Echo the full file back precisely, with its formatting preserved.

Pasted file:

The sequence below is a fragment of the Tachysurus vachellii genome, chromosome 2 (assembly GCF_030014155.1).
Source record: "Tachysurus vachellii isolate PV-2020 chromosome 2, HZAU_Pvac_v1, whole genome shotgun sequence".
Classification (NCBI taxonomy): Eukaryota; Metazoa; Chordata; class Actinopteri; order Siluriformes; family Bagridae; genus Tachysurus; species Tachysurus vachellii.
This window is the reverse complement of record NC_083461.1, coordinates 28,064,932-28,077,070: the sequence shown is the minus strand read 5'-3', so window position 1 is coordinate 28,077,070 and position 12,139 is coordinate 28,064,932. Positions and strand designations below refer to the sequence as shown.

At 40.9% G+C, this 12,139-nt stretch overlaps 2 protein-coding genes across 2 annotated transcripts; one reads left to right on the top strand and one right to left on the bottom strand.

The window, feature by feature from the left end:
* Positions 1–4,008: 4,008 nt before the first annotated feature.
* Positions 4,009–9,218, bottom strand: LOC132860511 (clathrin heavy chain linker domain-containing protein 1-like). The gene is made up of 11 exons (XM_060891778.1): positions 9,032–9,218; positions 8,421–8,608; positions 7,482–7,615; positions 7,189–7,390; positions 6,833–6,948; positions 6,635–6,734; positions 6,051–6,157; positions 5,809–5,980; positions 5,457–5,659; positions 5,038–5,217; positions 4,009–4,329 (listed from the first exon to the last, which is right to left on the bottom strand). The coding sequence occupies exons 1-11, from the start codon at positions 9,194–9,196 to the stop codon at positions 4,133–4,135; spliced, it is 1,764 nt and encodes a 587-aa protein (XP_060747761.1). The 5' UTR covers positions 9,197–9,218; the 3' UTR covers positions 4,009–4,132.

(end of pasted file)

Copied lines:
The sequence below is a fragment of the Tachysurus vachellii genome, chromosome 2 (assembly GCF_030014155.1).
Source record: "Tachysurus vachellii isolate PV-2020 chromosome 2, HZAU_Pvac_v1, whole genome shotgun sequence".
Classification (NCBI taxonomy): Eukaryota; Metazoa; Chordata; class Actinopteri; order Siluriformes; family Bagridae; genus Tachysurus; species Tachysurus vachellii.
This window is the reverse complement of record NC_083461.1, coordinates 28,064,932-28,077,070: the sequence shown is the minus strand read 5'-3', so window position 1 is coordinate 28,077,070 and position 12,139 is coordinate 28,064,932. Positions and strand designations below refer to the sequence as shown.

At 40.9% G+C, this 12,139-nt stretch overlaps 2 protein-coding genes across 2 annotated transcripts; one reads left to right on the top strand and one right to left on the bottom strand.

The window, feature by feature from the left end:
* Positions 1–4,008: 4,008 nt before the first annotated feature.
* Positions 4,009–9,218, bottom strand: LOC132860511 (clathrin heavy chain linker domain-containing protein 1-like). The gene is made up of 11 exons (XM_060891778.1): positions 9,032–9,218; positions 8,421–8,608; positions 7,482–7,615; positions 7,189–7,390; positions 6,833–6,948; positions 6,635–6,734; positions 6,051–6,157; positions 5,809–5,980; positions 5,457–5,659; positions 5,038–5,217; positions 4,009–4,329 (listed from the first exon to the last, which is right to left on the bottom strand). The coding sequence occupies exons 1-11, from the start codon at positions 9,194–9,196 to the stop codon at positions 4,133–4,135; spliced, it is 1,764 nt and encodes a 587-aa protein (XP_060747761.1). The 5' UTR covers positions 9,197–9,218; the 3' UTR covers positions 4,009–4,132.